I prefer "Sticky Blood explained" by Kay Thackray. That is very good.

    Kerstin

  • You might. Have a look at Kate Thackery's book, " Sticky Blood Explained.". Doctors in the States have a zeitgeist which is very resistent to acknowledging newly described autoimmune diseases.

    My Father, who I referenced above, had horrid vericose veins and DVTs. ( it was a wonder he survived WW2boot camp! The drill sgt became angry when he would pull his boots off before standing at attention so he could pour the blood out of them!) whenever the Army docs said he was a " cowardly neurotic" and that all of his vein problems, shortness of breath, chest pain, rashes-- especially when forced to stand in the sun for long periods,) and swollen spleens and liver were just unconsciouslyself-induced symptoms so he could get out of combat.

    When Father went to med school after the war he suspected he had lupus, but he was aware that med students regularly diagnose themselves with many new diseases they study. But those lupus symptoms did sould convincing . . . So, for the rest of his life, he basically, treated himself with steroids whenever a flare came. And then he heard about my endless " monos" ( my parents divorced and i had no contact with him since age 7.) arranged for me to go to Emory Clinic for a diagnosed work up. The blood work was equivocal and the treating doc said, " we don't know what you have, but you've got something because your presentation and blood work mirrors other patients we've seen. So I'm glad you're doing better," (not by much!) " but when you get sick again. Come back and we'll run more tests.". Well, my sick path of these years seemed all too familiar to Dad-minus the blood filled boots!-- so he talked to my GP back home. And THAT'S when I got the 19 day steroid treatment that finally - FINALLY!-- made me feel well.

    So yes, Dr Hughes is right when he said the patient's don't fail the test, the test fails the patients.

    Good luck!

  • How lucky for you Gina that he helped you with the steroids! I feel so sorry for the persons that have lived before us and APS was not known. In 50 years APS will be wellknown to all doctors around the World.

    I feel so sorry for my grandfather who was diagnosed with syphilis.There was a test that answered false positive for syphilis. He died in 1941 just before penicillin was introduced. But that had not helped him because he had APS and perhaps also Lupus. I have got his journal and read it, No one understood him. He did not understand himself. He died before I was born.

    Kerstin

  • Hi yes all of your story sounds a lot like a lot of people. Do you have Facebook if so there are great support groups on there. One is called "Antiphospholipid Syndrom/APS/lupus anticoagulant" I have learned a wealth of information on there along with some names of really good drs.

  • Oh my goodness oh my goodness. Then maybe I'm not crazy!!! Thank you all for your stories and your advice and your support, especially Floss and Butterfly as these stories seems so familiar.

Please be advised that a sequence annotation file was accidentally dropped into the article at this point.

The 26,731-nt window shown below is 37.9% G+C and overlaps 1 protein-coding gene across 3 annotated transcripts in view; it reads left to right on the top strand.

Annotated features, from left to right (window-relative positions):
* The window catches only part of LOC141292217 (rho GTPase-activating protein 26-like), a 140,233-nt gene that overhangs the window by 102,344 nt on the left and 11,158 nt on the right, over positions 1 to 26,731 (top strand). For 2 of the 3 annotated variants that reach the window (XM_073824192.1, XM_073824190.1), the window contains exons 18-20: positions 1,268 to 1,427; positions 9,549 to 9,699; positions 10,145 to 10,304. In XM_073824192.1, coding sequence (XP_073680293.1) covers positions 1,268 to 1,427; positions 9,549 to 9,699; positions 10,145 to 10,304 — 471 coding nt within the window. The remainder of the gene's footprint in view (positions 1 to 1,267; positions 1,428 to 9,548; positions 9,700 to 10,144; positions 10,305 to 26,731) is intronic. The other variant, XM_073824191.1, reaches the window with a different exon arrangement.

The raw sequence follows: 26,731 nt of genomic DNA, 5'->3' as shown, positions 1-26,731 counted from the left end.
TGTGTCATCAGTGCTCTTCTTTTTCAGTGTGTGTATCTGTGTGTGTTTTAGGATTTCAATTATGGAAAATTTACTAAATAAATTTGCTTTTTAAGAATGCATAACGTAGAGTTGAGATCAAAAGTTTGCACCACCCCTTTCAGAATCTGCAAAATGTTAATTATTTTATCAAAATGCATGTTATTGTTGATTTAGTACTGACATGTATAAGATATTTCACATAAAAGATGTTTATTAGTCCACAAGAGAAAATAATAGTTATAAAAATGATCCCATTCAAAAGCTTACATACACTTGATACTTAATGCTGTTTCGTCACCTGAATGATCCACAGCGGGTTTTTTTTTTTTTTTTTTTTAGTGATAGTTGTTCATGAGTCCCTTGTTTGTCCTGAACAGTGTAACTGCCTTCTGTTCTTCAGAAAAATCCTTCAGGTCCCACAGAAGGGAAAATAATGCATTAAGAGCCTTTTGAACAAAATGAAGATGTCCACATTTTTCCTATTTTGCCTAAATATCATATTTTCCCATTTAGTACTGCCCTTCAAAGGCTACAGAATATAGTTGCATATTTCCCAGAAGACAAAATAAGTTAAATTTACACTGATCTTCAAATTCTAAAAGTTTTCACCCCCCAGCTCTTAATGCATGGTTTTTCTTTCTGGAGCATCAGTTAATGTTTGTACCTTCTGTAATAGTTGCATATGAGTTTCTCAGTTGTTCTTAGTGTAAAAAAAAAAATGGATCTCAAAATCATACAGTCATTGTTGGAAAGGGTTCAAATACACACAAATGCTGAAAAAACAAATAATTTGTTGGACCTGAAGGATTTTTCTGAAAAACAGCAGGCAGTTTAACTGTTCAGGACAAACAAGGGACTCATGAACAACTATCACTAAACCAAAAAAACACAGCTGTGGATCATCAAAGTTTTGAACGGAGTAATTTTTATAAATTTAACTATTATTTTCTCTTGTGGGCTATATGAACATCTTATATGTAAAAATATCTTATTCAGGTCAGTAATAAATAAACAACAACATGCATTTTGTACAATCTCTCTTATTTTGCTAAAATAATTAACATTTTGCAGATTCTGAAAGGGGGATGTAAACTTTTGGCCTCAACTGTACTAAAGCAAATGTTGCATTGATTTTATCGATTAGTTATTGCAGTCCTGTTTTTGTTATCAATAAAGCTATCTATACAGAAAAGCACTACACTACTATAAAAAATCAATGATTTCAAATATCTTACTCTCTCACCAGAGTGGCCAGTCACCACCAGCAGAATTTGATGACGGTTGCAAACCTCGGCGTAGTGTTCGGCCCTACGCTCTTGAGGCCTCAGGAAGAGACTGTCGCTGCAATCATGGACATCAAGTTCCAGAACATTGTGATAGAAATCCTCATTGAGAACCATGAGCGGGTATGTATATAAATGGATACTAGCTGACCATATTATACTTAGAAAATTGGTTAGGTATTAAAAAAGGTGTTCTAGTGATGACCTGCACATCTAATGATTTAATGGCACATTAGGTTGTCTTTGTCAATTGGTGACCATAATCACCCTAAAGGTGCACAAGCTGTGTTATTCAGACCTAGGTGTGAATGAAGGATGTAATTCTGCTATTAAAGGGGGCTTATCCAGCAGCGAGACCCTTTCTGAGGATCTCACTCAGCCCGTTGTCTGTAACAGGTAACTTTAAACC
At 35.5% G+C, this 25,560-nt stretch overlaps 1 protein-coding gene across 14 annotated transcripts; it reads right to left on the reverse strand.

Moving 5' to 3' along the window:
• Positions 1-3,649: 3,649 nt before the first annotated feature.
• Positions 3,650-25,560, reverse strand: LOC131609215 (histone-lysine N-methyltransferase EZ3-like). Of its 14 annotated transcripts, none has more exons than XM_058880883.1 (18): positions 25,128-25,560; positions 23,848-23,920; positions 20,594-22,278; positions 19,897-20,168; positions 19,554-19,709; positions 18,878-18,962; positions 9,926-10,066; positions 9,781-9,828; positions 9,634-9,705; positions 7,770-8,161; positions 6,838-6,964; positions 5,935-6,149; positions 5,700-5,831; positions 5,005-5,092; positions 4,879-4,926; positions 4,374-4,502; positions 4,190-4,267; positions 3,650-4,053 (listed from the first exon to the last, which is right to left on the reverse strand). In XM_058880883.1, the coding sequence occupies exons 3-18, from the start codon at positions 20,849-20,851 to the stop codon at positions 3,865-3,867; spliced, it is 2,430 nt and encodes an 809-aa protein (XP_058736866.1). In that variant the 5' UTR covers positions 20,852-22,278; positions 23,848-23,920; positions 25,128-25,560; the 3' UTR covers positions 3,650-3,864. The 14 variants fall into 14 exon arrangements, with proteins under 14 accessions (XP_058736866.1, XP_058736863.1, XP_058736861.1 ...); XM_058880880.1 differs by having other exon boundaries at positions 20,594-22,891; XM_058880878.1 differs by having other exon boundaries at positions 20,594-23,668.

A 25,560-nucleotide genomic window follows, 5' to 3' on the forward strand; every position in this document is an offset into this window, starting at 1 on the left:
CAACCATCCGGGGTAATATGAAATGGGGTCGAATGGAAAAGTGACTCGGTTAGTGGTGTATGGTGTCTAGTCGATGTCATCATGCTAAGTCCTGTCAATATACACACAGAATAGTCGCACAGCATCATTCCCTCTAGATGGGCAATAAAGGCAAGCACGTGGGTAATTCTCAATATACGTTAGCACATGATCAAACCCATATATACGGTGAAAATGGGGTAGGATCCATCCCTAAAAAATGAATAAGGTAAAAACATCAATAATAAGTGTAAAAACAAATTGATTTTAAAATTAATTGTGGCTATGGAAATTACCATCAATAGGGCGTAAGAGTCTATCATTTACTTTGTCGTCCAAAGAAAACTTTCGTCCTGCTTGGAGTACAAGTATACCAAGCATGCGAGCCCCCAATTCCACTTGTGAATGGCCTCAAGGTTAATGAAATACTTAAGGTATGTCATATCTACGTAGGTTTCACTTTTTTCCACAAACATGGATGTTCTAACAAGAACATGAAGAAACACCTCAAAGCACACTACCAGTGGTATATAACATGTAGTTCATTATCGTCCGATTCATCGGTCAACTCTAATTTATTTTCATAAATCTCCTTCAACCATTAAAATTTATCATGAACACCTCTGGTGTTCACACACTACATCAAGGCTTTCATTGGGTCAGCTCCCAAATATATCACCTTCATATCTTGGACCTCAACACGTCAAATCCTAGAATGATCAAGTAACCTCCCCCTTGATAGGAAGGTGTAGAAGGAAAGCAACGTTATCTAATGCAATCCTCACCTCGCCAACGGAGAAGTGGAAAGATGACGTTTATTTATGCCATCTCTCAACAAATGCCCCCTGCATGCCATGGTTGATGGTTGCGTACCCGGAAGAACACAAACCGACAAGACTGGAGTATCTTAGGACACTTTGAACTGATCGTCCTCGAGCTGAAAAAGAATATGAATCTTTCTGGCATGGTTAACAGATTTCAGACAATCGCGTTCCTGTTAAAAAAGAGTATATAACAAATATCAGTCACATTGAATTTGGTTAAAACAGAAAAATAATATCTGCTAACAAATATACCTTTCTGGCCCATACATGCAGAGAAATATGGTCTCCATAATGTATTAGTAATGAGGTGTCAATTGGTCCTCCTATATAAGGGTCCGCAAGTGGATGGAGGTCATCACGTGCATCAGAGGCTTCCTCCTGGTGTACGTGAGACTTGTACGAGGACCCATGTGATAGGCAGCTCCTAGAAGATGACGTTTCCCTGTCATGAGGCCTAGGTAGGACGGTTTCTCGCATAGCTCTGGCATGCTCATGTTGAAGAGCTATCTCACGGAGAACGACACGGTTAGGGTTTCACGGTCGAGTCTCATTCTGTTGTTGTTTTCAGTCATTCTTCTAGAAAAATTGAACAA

I cried myself to sleep last night with a horrible headache. I get them fairly frequently and even went to the ER a few weeks back they got so bad.

    Along with the physical symptoms, the psychological symptoms are equally devastating. Anxiety, depression, anger, guilt, frustration, embarassment...especially when things are still unknown.

    Unfortunately seeing professor hughes is not doable as I live in the USA and can barely afford to live. Maybe he would be willing to do a consult via email or phone or skype? I am not above knocking on anyone's door.

    Thank you also for the book references and Facebook references.

    Knowing that maybe I just need a little more time and maybe just need to change to heparin or plavix or Plaquenil...

    I feel better knowing that maybe this is the answer, or at least part of it.

    I would love to hear more about your journeys and trials and errors. I tend to be a bit impatient, so knowing I'm on the right track is good.

    As far as I've found there are no APS specialist per se near me. Having you guys as a resource is huge:

    Lots of love and light and peace and health to all of you, my new friends.

    Elke

  • Hello, I guess I have "mild" APS.....fortunate to be diagnosed before I had clots/stroke etc.... discovered

    when I went to a Rheumatologist who is also considered a "Lyme literate MD"....thought I had Lyme Disease

    ....she found I was negative for Lyme,.and b ased on my reported symptoms....bone weary fatigue, malaise.

    basically just felt rotten....she tested my for APS...and other Autoimmune Disorders....Despite feeling sick

    for years no MD ever considered testing me for Autoimmune Disorders...

    320 mg Aspirin made me feel better but a few months later I started to have symptoms again(milder)

    MD added 100 mg Plaqenil 2x/day....and 4 1/2 years later I feel great....she restored my life!

  • Oh my gosh that is so encouraging!!! My doctors have tossed around Lyme as well, but I was negative for that and all of the co infections.

    I had been tested for a bunch of auto immune in 2007 (not APS) and came back with a positive ANA IN 2008 but nothing ever came of it.